Yeltsin, Kravchuk Meet at Kremlin Oil Deal Seems in Place, but Russian and Ukrainian Leaders Still Face Old Attitudes, Recent Fractious History

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WHEN Russian President Boris Yeltsin and his Ukrainian counterpart Leonid Kravchuk meet in the Kremlin today, they are likely to find that closer ties between the two Slavic states will require changing old attitudes.

Relations between the two largest members of the Commonwealth of Independent States have been strained most of the time since the Soviet Union's demise in December 1991. Bilateral agreements reached often have not held for long.

"In Russia and in Ukraine there are extremist forces with nationalist views that are big obstacles to creating normal bilateral relations," says Vadim Dolganov, press attache at Ukraine's Embassy in Moscow.

Both Mr. Yeltsin and Mr. Kravchuk are under pressure - mainly because of the disastrous conditions of both economies - to bridge gaps dividing the neighboring nations. These include disputes over bilateral trade, nuclear disarmament and foreign debt repayment. If Russia and Ukraine forged a working relationship, officials say, they could fix their economic problems much faster than if they go separate ways. Common ground elusive

Despite that compelling reason to put aside past differences, the prospect of finding common ground during today's summit is by no means guaranteed.

Attitudes that pervade the relationship, which for centuries has given Russia senior-partner status, have been slow to change - something Ukrainians remain sensitive to.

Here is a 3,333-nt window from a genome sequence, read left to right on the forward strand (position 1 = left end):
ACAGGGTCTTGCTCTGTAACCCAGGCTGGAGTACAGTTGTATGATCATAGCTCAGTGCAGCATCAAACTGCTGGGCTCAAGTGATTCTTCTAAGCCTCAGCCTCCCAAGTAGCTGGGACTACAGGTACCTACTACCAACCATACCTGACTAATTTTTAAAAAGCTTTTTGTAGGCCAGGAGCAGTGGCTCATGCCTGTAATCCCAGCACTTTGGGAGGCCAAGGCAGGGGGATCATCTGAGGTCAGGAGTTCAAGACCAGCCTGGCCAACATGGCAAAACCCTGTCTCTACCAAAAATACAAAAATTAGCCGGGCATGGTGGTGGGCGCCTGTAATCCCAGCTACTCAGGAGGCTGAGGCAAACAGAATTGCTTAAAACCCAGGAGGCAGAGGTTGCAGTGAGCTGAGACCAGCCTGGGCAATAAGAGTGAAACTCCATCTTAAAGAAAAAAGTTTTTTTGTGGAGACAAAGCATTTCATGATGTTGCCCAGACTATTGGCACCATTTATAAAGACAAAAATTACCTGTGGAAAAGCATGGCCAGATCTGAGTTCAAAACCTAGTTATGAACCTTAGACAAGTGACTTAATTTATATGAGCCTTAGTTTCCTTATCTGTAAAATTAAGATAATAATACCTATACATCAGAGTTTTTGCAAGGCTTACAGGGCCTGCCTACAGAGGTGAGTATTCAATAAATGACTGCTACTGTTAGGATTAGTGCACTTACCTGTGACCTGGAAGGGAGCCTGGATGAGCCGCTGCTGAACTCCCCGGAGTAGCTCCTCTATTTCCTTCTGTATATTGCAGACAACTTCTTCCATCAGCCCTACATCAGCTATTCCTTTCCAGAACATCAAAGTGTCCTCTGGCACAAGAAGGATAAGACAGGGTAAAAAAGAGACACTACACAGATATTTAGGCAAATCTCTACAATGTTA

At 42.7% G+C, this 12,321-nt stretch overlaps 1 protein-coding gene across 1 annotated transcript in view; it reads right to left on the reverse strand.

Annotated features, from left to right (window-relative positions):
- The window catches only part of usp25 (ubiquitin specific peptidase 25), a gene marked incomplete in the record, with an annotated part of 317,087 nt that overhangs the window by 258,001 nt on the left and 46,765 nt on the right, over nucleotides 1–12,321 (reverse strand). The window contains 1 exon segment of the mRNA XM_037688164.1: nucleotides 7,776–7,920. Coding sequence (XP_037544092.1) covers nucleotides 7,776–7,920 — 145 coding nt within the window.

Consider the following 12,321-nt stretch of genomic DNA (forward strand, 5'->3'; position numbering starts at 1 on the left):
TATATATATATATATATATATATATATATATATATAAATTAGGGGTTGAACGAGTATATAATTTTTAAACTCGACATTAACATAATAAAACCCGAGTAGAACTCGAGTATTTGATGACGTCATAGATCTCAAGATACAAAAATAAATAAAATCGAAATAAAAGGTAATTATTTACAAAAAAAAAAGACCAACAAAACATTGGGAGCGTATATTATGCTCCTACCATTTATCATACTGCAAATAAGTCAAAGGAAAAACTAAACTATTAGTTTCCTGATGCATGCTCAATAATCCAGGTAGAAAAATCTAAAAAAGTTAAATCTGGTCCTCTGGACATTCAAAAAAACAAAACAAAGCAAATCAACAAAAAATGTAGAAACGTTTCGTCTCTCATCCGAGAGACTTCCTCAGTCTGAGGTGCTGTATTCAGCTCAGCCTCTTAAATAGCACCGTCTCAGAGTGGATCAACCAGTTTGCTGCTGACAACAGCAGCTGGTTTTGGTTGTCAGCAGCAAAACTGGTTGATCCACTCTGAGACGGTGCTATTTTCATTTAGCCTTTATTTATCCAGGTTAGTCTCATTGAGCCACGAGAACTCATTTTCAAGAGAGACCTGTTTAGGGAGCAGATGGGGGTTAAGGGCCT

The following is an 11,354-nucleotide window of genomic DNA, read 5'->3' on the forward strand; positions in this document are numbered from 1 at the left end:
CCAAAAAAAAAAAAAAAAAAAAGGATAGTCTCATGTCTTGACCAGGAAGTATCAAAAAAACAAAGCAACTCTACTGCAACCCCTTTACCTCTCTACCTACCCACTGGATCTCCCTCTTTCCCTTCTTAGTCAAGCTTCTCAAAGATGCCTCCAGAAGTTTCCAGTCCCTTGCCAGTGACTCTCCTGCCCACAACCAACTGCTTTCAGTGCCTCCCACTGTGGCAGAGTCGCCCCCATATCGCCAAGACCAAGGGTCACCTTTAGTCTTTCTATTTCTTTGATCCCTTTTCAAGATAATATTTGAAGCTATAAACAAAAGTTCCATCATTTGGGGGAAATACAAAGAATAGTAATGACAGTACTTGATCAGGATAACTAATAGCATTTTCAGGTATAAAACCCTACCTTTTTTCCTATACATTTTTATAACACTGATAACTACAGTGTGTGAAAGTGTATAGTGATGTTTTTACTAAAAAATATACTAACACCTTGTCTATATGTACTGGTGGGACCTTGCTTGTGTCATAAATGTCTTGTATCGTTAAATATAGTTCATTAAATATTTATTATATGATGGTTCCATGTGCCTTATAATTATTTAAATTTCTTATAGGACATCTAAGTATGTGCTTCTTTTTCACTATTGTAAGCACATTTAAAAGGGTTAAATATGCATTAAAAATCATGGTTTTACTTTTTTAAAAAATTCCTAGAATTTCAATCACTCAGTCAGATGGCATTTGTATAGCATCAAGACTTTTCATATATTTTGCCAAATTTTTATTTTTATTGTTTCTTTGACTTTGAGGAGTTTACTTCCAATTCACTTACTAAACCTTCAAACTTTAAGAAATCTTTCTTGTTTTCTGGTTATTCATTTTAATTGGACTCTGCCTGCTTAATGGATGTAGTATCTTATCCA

"To a certain extent the problem is that some in Russia don't take Ukrainian independence seriously," Mr. Dolganov says. "But it's also a problem that Ukrainian officials aren't used to acting independently. In the past they always looked to Moscow for decisions."

Since achieving independence, Ukrainian officials have insisted on being treated as an equal partner, while some Russian officials continue to display an "older brother" posture.

Viktor Aksyuchits, for example, a nationalist member of the Russian parliament, says only the western Ukraine that belonged to Poland before World War II is entitled to be independent. "All other {Ukrainian} territories are closely linked to Russia, whether we like it or not," he says.

Even without such attitudes, solving the key differences that divide Russia and Ukraine will be difficult because of their complex nature, political observers say.

Of prime concern for Ukrainians is coming to terms on economic issues. Ukraine depends on Russia for more than 90 percent of its oil supplies and is eager to secure a deal to ensure future deliveries. Ukrainian officials, however, say Russia has promised Ukraine only one-sixth of the 45 million metric tons of oil that Kiev needs to keep its shaky economy going in 1993. Oil deal is reached

Still, Ukrainian Prime Minister Leonid Kuchma and his Russian counterpart Viktor Chernomyrdin did reach a preliminary deal on oil shipments yesterday during talks in Moscow. Earlier, Mr. Kuchma had proposed forming an "oil union." Under such a deal Ukraine would share the cost of developing the vast Siberian oilfields, the Tass news agency reports. Kuchma had warned that if the Ukraine could not reach a deal on access to oil, it might raise prices for transporting Russian goods across Ukraine.

Yet perhaps the most contentious issue between the two states remains nuclear disarmament. Ukraine has rankled not only Russia but other world nuclear powers, particularly the United States, by being slow to ratify the START I nuclear disarmament treaty. …